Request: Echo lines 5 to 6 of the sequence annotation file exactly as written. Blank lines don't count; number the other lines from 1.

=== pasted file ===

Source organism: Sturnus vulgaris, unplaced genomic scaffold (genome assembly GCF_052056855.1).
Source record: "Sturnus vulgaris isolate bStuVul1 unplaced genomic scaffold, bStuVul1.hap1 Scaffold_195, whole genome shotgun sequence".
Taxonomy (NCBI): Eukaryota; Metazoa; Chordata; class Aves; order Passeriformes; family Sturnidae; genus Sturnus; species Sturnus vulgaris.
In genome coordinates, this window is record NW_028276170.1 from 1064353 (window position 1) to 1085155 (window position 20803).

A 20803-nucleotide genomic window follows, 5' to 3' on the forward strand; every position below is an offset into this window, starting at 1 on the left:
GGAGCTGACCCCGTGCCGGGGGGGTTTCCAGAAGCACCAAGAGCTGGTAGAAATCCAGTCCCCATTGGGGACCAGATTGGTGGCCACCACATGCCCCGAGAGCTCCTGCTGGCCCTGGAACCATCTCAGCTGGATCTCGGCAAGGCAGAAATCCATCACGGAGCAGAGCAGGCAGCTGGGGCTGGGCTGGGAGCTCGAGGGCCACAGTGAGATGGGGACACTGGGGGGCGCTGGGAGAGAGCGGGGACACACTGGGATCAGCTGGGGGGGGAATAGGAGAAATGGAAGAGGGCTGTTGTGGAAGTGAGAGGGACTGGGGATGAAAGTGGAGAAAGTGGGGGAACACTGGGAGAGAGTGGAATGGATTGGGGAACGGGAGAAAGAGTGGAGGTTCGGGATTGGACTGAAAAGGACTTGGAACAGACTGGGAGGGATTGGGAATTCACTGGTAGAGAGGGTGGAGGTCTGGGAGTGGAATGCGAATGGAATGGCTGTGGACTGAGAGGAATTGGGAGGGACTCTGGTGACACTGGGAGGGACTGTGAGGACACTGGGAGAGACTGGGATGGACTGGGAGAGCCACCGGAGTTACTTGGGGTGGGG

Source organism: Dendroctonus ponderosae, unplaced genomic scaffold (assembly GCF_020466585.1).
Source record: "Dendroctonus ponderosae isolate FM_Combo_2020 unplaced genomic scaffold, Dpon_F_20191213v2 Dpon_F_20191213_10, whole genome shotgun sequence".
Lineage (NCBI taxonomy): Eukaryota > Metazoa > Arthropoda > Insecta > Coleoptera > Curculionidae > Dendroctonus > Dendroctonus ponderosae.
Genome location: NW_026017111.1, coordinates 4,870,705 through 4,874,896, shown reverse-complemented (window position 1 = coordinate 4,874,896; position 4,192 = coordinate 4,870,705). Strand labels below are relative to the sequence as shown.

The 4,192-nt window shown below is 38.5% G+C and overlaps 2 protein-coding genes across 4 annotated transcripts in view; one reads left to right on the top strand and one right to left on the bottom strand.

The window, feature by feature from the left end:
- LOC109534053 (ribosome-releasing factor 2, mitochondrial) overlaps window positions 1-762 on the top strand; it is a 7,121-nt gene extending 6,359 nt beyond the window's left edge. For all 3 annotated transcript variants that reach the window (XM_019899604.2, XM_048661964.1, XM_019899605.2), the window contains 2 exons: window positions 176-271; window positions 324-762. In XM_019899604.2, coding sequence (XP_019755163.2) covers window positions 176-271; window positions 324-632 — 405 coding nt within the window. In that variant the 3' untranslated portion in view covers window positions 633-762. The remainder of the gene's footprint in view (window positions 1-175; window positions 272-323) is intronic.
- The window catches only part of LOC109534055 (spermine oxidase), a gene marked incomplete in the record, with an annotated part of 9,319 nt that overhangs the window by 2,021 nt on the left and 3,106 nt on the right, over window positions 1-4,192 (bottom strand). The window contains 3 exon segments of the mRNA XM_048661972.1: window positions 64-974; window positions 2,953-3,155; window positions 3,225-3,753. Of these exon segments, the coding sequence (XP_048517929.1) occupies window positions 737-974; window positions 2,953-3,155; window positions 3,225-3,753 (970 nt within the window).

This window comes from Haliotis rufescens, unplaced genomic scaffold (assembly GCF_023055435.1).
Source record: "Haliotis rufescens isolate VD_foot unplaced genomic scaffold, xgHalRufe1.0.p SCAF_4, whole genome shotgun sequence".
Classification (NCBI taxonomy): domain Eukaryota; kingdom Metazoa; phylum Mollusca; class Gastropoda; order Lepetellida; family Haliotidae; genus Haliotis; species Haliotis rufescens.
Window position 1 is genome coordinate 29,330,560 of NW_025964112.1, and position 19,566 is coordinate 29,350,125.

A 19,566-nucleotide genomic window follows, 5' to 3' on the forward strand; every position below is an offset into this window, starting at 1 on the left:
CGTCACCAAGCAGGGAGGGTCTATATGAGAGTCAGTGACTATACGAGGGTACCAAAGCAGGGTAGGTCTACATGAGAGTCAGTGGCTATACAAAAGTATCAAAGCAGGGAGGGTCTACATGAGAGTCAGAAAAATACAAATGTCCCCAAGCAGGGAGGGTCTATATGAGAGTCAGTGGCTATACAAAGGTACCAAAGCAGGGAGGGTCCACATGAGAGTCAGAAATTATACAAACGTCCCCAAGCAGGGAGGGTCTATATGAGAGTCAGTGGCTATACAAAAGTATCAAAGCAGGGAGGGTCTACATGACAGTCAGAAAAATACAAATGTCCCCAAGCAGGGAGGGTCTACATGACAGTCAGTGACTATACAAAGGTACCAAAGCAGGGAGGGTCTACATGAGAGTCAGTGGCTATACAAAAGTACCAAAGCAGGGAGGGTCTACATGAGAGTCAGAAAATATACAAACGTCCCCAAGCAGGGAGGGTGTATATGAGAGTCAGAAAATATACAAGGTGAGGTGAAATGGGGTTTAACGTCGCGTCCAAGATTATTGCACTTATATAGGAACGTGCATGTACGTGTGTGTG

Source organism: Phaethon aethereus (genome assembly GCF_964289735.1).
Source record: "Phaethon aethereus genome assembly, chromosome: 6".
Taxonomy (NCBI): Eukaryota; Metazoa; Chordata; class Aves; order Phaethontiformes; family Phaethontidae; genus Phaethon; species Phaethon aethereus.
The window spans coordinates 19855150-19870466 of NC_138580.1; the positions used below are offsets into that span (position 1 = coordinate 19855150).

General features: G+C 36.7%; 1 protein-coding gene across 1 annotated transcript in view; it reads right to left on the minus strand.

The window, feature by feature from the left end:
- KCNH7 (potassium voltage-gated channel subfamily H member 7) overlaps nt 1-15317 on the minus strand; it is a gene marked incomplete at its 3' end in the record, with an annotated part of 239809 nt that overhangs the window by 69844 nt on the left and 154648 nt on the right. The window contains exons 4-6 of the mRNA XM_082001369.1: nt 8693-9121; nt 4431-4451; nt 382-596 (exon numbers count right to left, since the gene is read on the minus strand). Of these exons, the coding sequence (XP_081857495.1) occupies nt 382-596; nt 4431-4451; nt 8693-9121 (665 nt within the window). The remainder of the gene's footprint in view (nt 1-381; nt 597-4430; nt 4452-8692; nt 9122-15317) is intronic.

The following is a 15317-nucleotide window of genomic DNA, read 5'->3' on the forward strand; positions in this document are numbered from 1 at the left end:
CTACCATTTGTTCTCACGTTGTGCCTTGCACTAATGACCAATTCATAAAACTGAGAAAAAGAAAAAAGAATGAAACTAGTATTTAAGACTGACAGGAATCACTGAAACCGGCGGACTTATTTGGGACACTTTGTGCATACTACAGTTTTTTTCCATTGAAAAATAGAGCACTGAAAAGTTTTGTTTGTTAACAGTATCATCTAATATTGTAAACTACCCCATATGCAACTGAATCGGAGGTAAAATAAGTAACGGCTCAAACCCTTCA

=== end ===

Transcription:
A 20803-nucleotide genomic window follows, 5' to 3' on the forward strand; every position below is an offset into this window, starting at 1 on the left:
GGAGCTGACCCCGTGCCGGGGGGGTTTCCAGAAGCACCAAGAGCTGGTAGAAATCCAGTCCCCATTGGGGACCAGATTGGTGGCCACCACATGCCCCGAGAGCTCCTGCTGGCCCTGGAACCATCTCAGCTGGATCTCGGCAAGGCAGAAATCCATCACGGAGCAGAGCAGGCAGCTGGGGCTGGGCTGGGAGCTCGAGGGCCACAGTGAGATGGGGACACTGGGGGGCGCTGGGAGAGAGCGGGGACACACTGGGATCAGCTGGGGGGGGAATAGGAGAAATGGAAGAGGGCTGTTGTGGAAGTGAGAGGGACTGGGGATGAAAGTGGAGAAAGTGGGGGAACACTGGGAGAGAGTGGAATGGATTGGGGAACGGGAGAAAGAGTGGAGGTTCGGGATTGGACTGAAAAGGACTTGGAACAGACTGGGAGGGATTGGGAATTCACTGGTAGAGAGGGTGGAGGTCTGGGAGTGGAATGCGAATGGAATGGCTGTGGACTGAGAGGAATTGGGAGGGACTCTGGTGACACTGGGAGGGACTGTGAGGACACTGGGAGAGACTGGGATGGACTGGGAGAGCCACCGGAGTTACTTGGGGTGGGG